The General Data Protection Regulation (GDPR) came into effect in Ireland on 25 May 2018.
One of the key legal obligations employers must comply with under GDPR relates to how to handle a data breach or data protection breach.
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What is a data breach?
Personal data is any information relating to an identified or identifiable individual. Your payroll data is likely to contain the names and addresses of your employees for instance. This information would constitute personal data.
Under GDPR, a personal data breach is a breach of security leading to the accidental or unlawful destruction, loss, alteration, unauthorised disclosure of, or access to, personal data.
Personal data breaches tend to be either accidental or malicious. Employees can send emails to the wrong address or your organisation could be the victim of a phishing attack that seeks to gain access to personal data processed by your business.
If you’re wondering is ransomware a data breach, the answer is it likely is. Even if your organisation faces an attack with malicious software, the criminal’s illegal use of your company’s data may pose a risk to the rights of personal data subjects whose information you hold.
Either situation is a GDPR data breach that requires you to take action.
Who do you report a data breach to?
GDPR introduced a requirement for employers to report personal data breaches to the Data Protection Commissioner (DPC) where the breach represents a threat to the affected individuals.
If a data breach is likely to constitute a high-risk to the affected individual, those individuals must also receive notification without undue delay.
When do employers need to report a data breach?
Employers that process personal data are obliged to notify the DPC of any personal data breach. Ireland’s Data Protection Act 2018 states that unless data processors can demonstrate the personal data breach is, "Unlikely to result in a risk to the rights and freedoms of natural persons." So, the data breach must be notified to the DPC.
Where employers do become aware of a personal data breach that results in any risk to the rights and freedoms of data subjects, they must make a notification to the DPC "without undue delay" or "as soon as possible" and not later than 72 hours from when the employer became aware of the breach.
Assess the level of risk posed by data breaches
Best practices to prevent data breaches dictate that you have a system in place to record how and when you become aware of personal data breaches and how you assess the potential risk posed by data breaches.
What should a notification to the DPC contain?
The DPC has a notification form on its website. A notification must at least contain:
- The nature of the personal data breach, including, where possible, the categories and approximate number of data subjects concerned and the categories and approximate number of personal data records concerned.
- The name and contact details of the data protection officer (DPO) or other contact point where more information can be obtained.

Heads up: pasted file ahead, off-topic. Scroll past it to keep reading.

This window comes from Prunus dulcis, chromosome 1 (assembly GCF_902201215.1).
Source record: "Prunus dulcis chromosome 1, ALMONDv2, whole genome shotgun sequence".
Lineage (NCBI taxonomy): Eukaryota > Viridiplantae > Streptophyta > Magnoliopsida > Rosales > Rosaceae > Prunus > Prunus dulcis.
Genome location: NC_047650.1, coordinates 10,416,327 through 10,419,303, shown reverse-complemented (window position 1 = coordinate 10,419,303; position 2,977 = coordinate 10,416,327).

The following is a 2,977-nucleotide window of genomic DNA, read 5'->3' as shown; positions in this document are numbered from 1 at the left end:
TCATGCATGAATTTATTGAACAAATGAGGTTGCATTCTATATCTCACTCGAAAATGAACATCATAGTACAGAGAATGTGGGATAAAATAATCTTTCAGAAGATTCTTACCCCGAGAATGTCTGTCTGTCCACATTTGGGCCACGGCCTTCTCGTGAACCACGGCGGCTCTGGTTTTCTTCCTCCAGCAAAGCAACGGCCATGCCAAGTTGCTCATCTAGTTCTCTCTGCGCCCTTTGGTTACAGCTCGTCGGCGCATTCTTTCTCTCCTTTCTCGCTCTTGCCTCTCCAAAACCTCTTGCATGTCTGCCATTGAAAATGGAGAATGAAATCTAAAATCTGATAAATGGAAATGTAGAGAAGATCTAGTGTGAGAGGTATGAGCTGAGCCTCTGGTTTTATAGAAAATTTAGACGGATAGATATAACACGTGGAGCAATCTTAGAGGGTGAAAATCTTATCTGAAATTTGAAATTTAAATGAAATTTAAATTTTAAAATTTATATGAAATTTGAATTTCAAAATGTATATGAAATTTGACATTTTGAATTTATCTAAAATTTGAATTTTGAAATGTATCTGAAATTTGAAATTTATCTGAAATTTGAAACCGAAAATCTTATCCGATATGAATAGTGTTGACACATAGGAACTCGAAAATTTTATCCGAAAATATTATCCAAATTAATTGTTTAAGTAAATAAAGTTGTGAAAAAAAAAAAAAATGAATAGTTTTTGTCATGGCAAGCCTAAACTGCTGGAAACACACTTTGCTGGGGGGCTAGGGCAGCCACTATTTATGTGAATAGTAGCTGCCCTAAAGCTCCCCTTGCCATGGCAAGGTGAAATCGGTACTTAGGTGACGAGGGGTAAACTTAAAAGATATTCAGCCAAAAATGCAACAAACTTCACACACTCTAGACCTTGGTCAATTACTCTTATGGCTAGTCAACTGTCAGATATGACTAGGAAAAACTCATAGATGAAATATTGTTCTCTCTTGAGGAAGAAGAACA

- Describe the likely consequences of data breach.
- Describe the measures taken or proposed to be taken by the controller to address the personal data breach, including, where appropriate, measures to mitigate its possible adverse effects.
The DPC recommends that employers include information on how and when they become aware of the personal data breach, along with an explanation for any delay, if applicable.
The business impact of data breaches
Under GDPR, the DPC is authorised to impose fines on employers. Since GDPR came into effect, sanctions have increased and administrative fines have been introduced.
The DPC may impose fines of up to 4% of annual global turnover or €20 million, whichever is greater.
For less serious breaches, employers face fines of up to 2% of their annual global turnover or €10 million, whichever is greater.
Fines are proportional to the “nature, gravity and duration of the infringement”. Failure to comply with the new requirements of GDPR poses a serious financial risk to businesses.
Claims for compensation under GDPR
Harms that data subjects may suffer under GDPR are:
"Physical, material or non-material damage to natural persons, such as loss of control over their personal data or limitation of their rights, discrimination, identity theft or fraud, financial loss, unauthorised reversal of pseudonymisation, damage to reputation, loss of confidentiality of personal data protection by professional secrecy, or any other significant economic or social disadvantage to the nature person concerned.”
Since the introduction of GDPR, data protection actions may include data breach compensation claims for stress and emotional suffering. Before GDPR, only financial or material loss could be recovered when claiming compensation for breach of data protection act rules.
How to avoid claims
The best way for employers to avoid claims is to put appropriate procedures in place to ensure compliance with GDPR. Having strong procedures in place that demonstrate that your organisation complies with data breach guidelines will be the best way to defend any data protection claims.